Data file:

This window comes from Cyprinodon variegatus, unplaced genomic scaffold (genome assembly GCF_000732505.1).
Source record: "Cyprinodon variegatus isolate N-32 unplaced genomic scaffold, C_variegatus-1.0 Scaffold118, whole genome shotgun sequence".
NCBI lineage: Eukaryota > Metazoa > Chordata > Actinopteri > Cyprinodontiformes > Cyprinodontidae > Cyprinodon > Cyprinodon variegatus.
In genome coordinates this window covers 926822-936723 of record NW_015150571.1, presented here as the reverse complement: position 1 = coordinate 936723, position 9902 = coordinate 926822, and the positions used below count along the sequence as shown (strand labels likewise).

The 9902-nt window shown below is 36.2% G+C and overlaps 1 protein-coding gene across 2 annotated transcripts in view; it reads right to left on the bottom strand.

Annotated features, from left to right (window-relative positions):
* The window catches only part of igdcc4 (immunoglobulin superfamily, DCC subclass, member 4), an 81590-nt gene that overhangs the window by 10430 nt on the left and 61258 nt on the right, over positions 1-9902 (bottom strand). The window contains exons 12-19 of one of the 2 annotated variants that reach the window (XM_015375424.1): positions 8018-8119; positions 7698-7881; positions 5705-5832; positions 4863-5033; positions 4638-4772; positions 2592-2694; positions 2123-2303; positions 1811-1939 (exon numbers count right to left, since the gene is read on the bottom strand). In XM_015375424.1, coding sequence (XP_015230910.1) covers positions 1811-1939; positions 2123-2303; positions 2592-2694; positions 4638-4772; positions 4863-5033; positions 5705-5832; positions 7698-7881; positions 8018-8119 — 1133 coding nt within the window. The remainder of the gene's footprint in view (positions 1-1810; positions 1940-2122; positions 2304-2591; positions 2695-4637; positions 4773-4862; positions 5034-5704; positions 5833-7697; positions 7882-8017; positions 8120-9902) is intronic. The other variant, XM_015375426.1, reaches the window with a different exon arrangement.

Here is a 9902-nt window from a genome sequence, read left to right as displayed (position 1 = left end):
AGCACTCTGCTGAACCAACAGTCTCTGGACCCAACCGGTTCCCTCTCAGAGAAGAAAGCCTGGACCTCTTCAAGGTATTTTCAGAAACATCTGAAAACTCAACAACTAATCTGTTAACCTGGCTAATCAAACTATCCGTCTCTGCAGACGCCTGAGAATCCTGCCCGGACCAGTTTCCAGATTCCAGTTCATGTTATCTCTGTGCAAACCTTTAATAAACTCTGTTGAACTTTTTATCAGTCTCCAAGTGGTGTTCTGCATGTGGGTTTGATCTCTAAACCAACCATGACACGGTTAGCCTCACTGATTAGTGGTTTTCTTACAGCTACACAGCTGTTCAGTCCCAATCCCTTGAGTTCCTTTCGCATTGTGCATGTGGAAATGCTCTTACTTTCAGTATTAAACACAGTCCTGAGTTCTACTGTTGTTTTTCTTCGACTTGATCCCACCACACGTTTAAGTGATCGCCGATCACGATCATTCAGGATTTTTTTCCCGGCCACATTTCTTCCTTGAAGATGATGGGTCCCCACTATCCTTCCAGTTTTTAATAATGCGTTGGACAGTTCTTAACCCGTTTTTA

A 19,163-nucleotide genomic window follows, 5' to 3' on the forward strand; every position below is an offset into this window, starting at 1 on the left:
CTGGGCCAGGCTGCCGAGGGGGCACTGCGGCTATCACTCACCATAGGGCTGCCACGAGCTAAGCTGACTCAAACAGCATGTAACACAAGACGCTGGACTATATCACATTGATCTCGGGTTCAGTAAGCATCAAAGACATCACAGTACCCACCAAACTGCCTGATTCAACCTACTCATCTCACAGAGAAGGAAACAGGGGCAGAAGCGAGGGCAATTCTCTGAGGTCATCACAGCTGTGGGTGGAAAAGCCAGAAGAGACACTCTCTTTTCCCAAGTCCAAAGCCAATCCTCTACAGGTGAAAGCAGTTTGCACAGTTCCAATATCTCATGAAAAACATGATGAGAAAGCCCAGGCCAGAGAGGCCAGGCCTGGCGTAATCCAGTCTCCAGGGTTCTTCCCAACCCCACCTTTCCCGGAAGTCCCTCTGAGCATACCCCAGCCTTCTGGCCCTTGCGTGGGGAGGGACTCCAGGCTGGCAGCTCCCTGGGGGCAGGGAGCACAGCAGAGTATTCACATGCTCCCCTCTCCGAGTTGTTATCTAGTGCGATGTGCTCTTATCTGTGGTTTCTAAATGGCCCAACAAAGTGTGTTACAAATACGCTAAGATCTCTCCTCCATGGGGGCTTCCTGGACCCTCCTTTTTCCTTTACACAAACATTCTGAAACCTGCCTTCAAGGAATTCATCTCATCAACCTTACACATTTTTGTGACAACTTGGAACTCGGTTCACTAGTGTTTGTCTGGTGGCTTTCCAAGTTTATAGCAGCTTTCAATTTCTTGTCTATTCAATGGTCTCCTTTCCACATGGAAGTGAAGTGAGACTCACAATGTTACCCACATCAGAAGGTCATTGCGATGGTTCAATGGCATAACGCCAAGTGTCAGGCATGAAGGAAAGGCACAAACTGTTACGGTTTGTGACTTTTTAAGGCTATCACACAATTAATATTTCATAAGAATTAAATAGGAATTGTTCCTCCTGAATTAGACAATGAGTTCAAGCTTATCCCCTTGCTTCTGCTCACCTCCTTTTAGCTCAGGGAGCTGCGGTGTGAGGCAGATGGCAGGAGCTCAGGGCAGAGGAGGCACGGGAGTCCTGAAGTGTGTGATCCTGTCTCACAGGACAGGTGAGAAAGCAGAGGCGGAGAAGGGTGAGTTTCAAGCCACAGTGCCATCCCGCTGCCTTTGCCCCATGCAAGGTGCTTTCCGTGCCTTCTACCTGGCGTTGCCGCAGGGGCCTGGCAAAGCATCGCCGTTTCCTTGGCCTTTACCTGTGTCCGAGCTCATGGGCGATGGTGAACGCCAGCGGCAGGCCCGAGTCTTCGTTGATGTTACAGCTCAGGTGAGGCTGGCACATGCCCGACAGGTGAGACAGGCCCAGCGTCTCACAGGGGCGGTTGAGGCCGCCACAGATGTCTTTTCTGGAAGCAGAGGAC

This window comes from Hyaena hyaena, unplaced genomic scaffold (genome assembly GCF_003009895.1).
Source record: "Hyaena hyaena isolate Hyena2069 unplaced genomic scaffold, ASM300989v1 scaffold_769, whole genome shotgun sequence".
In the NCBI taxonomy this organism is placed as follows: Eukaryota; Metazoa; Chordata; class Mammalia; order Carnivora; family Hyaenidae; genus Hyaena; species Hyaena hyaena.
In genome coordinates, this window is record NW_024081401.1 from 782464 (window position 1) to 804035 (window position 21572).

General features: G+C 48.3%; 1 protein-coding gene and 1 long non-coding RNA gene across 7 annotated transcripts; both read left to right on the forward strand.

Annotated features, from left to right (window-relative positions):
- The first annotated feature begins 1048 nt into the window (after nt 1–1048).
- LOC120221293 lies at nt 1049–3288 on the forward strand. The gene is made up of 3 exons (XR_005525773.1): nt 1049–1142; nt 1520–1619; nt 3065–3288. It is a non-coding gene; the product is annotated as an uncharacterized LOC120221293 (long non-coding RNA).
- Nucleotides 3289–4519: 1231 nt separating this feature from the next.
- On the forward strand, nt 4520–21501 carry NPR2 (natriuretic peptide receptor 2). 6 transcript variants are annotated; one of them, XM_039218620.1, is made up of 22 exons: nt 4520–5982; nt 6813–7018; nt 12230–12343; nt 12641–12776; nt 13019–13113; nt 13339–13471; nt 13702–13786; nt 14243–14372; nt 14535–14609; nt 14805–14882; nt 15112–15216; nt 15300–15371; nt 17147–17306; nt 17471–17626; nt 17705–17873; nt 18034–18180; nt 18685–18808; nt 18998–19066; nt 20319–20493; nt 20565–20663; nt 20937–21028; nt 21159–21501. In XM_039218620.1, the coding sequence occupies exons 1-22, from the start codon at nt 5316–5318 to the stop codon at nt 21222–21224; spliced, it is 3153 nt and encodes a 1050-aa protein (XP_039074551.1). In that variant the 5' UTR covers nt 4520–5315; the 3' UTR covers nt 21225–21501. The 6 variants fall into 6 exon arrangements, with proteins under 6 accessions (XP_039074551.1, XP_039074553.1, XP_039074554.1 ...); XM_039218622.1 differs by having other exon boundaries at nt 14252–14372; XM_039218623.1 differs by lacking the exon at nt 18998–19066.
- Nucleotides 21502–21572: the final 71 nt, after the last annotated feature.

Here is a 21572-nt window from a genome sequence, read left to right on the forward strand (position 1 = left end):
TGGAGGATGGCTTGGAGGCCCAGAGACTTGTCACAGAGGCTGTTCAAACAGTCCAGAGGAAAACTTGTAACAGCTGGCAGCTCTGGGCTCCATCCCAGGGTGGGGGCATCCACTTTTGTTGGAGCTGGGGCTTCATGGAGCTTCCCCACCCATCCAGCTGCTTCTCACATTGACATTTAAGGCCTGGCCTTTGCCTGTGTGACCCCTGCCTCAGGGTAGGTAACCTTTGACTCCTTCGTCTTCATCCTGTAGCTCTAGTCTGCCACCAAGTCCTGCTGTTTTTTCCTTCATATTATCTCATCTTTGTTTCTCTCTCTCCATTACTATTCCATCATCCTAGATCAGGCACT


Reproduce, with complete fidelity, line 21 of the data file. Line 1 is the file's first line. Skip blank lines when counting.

- On the forward strand, nt 4520–21501 carry NPR2 (natriuretic peptide receptor 2). 6 transcript variants are annotated; one of them, XM_039218620.1, is made up of 22 exons: nt 4520–5982; nt 6813–7018; nt 12230–12343; nt 12641–12776; nt 13019–13113; nt 13339–13471; nt 13702–13786; nt 14243–14372; nt 14535–14609; nt 14805–14882; nt 15112–15216; nt 15300–15371; nt 17147–17306; nt 17471–17626; nt 17705–17873; nt 18034–18180; nt 18685–18808; nt 18998–19066; nt 20319–20493; nt 20565–20663; nt 20937–21028; nt 21159–21501. In XM_039218620.1, the coding sequence occupies exons 1-22, from the start codon at nt 5316–5318 to the stop codon at nt 21222–21224; spliced, it is 3153 nt and encodes a 1050-aa protein (XP_039074551.1). In that variant the 5' UTR covers nt 4520–5315; the 3' UTR covers nt 21225–21501. The 6 variants fall into 6 exon arrangements, with proteins under 6 accessions (XP_039074551.1, XP_039074553.1, XP_039074554.1 ...); XM_039218622.1 differs by having other exon boundaries at nt 14252–14372; XM_039218623.1 differs by lacking the exon at nt 18998–19066.